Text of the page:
all of your suggestions are very helpful for me. The biggest gap in knowledge for me was setting up the flo jet system. However, this recently posted video from Clive's answered every question I had about the topic. It appears to be far simpler than I imagined. You other posts about flo jets helped as well.

https://clivecoffee.zendesk.com/hc/en-u ... g-a-Flojet

I will definitely look more into my water quality in Massachusetts, but I will not expect to remain there for more than 2 years in which case I will simply use my La Pavoni in its place if the water is too hard due to the simplicity in descaling the machine, though MA is known for having softer water than other states. I personally feel for the handles that they will be fine (but always want to confirm), as my current 1991 La Pavoni still has the original lacquer and has no cracks in any of the knobs or handles, though I did cause two when I dropped the heavy brass boiler cap one time!

I just want to be sure everything is covered/answered before placing a $3300 order! I personally got the wooden handles as mentioned before and traffic orange body panels like those seen in a popular bar near Garibaldi train station named Cafe Mexico and their monstrous 5 group La San Marco.

Image

Ryan Lee
-Ryan
I'll throw my portafilter in the ring
LMWDP #612

bettysnephew

#6: Post by bettysnephew »

That video is very good, I would have liked to have seen it before setting my system up as I purchased an accumulator tank that was not needed. For the Bosco type machines that use boiler pressure for preinfusion pressure nothing more is required. I did add a tee and valve on the pressure side and routed the hose back into the supply carboy. This is handy for two reasons. First to allow the system to easily prime the pump as it does not do to well to fill initially or if the supply tank runs empty and draws air. This apparently is not an issue if the supply tank is at the same level as the machine as shown in the video. My tanks sit on the floor next to the counter and will not draw a prime if there is any restriction to flow such as the closed solenoid valve to the boiler when the machine is idle. in order to get an initial prime I had to disconnect from the braided hose to get flow. After the hose fills you can reconnect the fittings and fill the boiler. I also open this valve to circulate water and make sure my chemicals are fully mixed in the tank after a refill.
Suffering from EAS (Espresso Acquisition Syndrome)
LMWDP #586

User avatar
IamOiman

#7: Post by IamOiman »

bettysnephew wrote: I did add a tee and valve on the pressure side and routed the hose back into the supply carboy.
Could you provide a photo of this setup? I am having a little difficulty seeing this through text.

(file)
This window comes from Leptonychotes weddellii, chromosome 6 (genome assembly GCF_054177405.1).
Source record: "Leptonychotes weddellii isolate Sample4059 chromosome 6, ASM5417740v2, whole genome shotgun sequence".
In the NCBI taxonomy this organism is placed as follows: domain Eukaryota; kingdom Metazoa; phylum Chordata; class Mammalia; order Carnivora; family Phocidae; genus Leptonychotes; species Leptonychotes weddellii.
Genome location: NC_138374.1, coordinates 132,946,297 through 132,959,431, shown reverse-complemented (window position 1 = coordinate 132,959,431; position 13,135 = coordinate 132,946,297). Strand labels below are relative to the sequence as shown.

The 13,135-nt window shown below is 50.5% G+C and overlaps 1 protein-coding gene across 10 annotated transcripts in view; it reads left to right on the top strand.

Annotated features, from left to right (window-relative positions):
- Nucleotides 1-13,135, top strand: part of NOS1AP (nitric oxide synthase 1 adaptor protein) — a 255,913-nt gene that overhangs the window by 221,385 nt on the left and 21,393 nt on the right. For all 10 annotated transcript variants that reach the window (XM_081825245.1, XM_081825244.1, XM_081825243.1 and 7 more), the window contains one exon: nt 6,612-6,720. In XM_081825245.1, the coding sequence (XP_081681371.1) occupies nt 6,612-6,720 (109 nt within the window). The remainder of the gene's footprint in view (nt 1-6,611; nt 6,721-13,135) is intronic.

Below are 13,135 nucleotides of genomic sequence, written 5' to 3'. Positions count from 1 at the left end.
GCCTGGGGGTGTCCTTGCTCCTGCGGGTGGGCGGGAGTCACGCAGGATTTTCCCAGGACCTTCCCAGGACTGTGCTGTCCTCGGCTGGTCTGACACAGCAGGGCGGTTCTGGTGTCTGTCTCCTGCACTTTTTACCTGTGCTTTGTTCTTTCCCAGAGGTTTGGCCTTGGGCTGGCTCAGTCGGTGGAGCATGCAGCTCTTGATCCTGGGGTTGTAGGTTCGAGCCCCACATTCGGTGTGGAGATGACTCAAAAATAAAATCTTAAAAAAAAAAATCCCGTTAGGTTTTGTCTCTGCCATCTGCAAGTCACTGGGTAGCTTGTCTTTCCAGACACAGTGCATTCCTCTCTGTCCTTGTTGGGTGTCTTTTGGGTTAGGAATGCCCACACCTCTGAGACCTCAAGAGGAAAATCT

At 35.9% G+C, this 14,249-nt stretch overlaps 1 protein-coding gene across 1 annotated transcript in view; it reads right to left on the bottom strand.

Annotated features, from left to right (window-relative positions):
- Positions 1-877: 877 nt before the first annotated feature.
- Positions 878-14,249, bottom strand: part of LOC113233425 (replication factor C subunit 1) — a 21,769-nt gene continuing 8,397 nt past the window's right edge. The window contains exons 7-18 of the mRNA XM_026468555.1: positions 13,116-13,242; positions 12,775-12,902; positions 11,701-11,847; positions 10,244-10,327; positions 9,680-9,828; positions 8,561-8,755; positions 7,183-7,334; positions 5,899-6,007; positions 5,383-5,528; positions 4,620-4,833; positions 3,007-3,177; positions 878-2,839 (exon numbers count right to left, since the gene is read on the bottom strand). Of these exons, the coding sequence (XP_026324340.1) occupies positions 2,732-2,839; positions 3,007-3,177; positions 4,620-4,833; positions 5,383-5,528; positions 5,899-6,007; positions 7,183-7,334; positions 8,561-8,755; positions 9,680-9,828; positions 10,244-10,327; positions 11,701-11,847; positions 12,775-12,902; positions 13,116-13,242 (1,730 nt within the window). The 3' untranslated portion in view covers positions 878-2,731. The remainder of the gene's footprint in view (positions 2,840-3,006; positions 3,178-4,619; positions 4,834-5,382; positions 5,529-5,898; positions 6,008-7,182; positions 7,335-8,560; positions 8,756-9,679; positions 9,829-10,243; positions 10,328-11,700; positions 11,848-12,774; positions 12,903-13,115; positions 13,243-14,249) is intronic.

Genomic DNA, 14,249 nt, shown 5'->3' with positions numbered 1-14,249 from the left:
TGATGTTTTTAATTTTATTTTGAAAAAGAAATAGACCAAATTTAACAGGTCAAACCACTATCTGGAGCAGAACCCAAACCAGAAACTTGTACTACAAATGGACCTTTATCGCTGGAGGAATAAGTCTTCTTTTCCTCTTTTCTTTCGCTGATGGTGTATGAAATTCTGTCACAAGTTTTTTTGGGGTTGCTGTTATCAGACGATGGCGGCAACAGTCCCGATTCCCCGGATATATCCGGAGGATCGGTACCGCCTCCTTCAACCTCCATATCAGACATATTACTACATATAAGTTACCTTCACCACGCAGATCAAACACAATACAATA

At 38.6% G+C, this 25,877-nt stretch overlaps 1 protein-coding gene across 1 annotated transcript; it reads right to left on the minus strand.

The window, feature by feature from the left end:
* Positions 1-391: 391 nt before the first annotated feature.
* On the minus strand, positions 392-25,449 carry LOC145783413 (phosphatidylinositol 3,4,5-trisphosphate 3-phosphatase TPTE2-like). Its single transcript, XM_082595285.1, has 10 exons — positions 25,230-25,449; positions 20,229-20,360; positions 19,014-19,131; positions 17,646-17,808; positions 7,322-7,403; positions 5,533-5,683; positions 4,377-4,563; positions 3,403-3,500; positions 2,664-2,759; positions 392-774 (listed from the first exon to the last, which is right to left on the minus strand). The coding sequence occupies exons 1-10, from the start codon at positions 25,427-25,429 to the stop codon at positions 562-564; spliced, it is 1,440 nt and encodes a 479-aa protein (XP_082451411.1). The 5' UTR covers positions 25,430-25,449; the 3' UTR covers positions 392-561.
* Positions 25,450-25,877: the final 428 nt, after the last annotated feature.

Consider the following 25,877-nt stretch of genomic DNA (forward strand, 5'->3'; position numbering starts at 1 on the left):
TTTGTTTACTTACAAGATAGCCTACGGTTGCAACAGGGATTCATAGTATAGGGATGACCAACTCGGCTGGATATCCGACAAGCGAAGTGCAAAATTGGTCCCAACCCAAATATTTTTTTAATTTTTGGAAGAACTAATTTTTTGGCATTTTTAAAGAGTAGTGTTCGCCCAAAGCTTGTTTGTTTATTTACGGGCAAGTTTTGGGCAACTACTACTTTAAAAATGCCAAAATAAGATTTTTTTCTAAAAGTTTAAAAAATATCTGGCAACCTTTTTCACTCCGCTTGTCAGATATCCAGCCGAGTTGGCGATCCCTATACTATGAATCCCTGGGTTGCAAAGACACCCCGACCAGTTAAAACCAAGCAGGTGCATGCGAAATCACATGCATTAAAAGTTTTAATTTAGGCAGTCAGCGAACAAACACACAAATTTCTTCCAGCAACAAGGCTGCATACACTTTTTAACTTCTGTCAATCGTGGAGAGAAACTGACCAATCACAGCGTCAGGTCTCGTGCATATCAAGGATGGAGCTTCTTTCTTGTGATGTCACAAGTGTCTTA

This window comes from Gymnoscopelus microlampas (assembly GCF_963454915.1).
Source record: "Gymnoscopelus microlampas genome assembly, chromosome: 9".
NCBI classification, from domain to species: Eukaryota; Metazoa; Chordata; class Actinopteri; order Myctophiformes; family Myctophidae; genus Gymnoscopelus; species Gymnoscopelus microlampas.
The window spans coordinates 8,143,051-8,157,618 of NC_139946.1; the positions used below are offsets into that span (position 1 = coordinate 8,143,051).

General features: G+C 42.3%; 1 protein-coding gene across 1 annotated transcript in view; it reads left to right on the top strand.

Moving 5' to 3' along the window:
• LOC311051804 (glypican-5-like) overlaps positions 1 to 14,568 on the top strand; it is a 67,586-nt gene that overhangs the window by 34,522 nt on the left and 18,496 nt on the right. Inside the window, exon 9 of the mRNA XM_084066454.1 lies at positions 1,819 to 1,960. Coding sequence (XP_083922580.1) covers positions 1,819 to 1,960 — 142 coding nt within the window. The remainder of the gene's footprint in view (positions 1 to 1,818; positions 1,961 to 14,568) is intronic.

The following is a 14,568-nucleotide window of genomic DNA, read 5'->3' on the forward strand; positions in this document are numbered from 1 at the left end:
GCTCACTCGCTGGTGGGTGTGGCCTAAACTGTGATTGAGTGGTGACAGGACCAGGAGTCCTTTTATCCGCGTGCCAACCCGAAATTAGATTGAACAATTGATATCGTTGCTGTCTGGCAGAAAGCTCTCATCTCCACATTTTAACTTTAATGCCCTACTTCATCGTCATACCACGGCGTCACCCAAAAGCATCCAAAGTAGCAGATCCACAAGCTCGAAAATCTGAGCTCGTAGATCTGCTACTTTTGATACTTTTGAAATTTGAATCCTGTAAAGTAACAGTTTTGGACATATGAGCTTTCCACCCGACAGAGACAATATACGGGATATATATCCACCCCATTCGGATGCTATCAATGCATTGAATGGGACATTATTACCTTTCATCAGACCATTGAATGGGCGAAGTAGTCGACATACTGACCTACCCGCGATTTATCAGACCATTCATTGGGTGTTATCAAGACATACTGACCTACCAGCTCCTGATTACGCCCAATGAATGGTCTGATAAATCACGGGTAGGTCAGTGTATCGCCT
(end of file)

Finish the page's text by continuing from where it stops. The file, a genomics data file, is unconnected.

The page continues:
-Ryan
I'll throw my portafilter in the ring
LMWDP #612

bettysnephew

#8: Post by bettysnephew »

Here is a photo of the tee and valve plumbed into the output line that goes to the braided hose for the machine.

Image

The white tube leading away from the valve feeds back into the supply carboy. The braided hose to the machine is connected to the other leg of the tee. Opening the valve allows water to circulate back to the supply tank and relieves any back pressure to allow for easy priming if needed.
Suffering from EAS (Espresso Acquisition Syndrome)
LMWDP #586

User avatar
JohnB.
Supporter ♡

#9: Post by JohnB. »

With less then 1 grain of hardness you wouldn't need a softener but you might want a carbon filter to remove chlorine if it's city water.
LMWDP 267

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homeburrero
Team HB

#10: Post by homeburrero »

IamOiman wrote:I will definitely look more into my water quality in Massachusetts, but I will not expect to remain there for more than 2 years in which case I will simply use my La Pavoni in its place if the water is too hard due to the simplicity in descaling the machine, though MA is known for having softer water than other states.
Beware - there are places in Massachusetts (e.g., Cambridge) where La Marzocco noticed very high frequencies of boiler failures, which they attributed to high chloride levels in the water, which isn't removed by carbon filters or softeners. People generally resort to remineralized RO if the chloride is high. (La Marzocco says that chloride should be below 30-50 mg/L, and Synesso recommends that it be below 15 mg/L.) If you do have high chloride, then using a flojet/bottle with good bottled or spiked purified water is an excellent choice. And don't put high chloride water in your La Pavoni - it can lead to leaching and pitting corrosion of brass and copper.
Pat
nínádiishʼnahgo gohwééh náshdlį́į́h